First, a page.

The Vatican should make celibacy voluntary for priests as the mandatory requirement contributes to child abuse, a report submitted to the Australian government said on Friday. The report also recommended introducing a law that forces priests to report child abuse that they are told about in the confessional.

Over 60% of the victims of child abuse in religious institutions were molested in a Catholic organisation, the report said, making over 189 new recommendations for the government and organisations to keep children safe. Twenty of the recommendations include the Church’s involvement.

The 17-volume document, prepared after five years of investigation, is the final report. Three other reports were submitted in the past that had made shocking findings and over 200 recommendations. It was prepared by the Royal Commission into Institutional Responses to Child Abuse.

Australian Prime Minister Malcolm Turnbull said the report had “exposed a national tragedy”, Reuters reported. Sydney Archbishop Anthony Fisher said he was “appalled by the sinful and criminal activity of some clergy, religious and lay church-workers [and] ashamed of the failure to respond by some church leaders”.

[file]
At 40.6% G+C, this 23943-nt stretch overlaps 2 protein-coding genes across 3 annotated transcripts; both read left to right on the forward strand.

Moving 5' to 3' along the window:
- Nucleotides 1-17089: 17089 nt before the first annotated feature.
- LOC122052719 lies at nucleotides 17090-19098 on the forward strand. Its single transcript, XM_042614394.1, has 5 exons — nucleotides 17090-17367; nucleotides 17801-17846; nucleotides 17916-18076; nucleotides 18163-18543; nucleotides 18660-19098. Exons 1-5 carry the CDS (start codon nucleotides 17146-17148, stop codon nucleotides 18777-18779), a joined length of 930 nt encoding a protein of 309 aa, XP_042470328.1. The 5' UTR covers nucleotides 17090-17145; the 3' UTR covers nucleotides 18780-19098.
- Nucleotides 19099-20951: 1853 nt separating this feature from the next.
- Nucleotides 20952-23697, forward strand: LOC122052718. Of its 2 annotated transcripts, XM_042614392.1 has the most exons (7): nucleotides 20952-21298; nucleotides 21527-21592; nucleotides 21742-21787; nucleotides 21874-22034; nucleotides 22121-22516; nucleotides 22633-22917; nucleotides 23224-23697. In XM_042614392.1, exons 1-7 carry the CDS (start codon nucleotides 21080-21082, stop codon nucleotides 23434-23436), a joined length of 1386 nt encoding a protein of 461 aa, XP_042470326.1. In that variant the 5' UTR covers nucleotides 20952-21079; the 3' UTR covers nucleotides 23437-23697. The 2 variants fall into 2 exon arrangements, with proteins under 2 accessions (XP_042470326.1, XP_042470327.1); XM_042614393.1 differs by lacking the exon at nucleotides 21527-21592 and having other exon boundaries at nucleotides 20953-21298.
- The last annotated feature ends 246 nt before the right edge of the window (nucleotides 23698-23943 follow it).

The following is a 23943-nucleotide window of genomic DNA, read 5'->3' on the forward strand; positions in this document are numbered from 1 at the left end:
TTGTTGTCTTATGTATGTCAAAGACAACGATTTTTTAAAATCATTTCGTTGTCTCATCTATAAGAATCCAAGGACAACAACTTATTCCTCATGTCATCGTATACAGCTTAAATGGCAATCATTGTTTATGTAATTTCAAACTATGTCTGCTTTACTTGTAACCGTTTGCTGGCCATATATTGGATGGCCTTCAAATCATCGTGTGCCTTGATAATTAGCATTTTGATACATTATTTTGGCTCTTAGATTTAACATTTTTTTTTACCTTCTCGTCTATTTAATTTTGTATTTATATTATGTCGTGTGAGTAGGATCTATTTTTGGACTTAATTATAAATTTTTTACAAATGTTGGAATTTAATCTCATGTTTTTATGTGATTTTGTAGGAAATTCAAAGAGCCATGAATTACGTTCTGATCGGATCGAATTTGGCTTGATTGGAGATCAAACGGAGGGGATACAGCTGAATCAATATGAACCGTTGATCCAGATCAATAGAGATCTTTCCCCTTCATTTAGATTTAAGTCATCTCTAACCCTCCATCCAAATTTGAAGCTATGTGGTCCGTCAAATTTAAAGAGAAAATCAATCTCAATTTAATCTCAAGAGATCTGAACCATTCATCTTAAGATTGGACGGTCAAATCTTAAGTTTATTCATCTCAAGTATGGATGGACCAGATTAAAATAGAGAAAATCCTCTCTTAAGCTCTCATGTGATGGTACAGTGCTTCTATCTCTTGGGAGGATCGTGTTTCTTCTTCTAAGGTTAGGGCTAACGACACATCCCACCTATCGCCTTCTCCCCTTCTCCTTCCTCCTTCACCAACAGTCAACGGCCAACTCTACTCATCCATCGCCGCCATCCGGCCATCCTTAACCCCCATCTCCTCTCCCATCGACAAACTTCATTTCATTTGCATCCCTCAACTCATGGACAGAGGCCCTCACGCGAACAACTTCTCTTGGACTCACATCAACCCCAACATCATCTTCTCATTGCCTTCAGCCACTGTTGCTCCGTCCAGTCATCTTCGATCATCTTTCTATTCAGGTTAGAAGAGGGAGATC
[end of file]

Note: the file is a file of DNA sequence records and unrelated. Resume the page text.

Turnbull said his government would consider the recommendations over the coming year.

The inquiry covered religious, government, educational and professional organisations. “We now know that countless thousands of children have been sexually abused in many institutions in Australia,” the report said. “In many institutions, multiple abusers have sexually abused children.”

The report detailed accounts alleging cover-ups of abuse in the Australian Catholic Church, including allegations that suspected priests were moved between parishes to avoid detection of their crime.

The investigation found “multiple and persistent failings of institutions to keep children safe, the cultures of secrecy and cover-up, and the devastating affects child sexual abuse can have on an individual’s life”, the commission said.

Melbourne Archbishop Denis Hart said a law to make priests report child abuse people confess to would undermine a central tenet of Catholicism. “I would feel terribly conflicted, and I would try even harder to get that person outside confessional, but I cannot break the seal,” Hart said. “ part of my identity as a priest, I have to observe the seal of the confession.”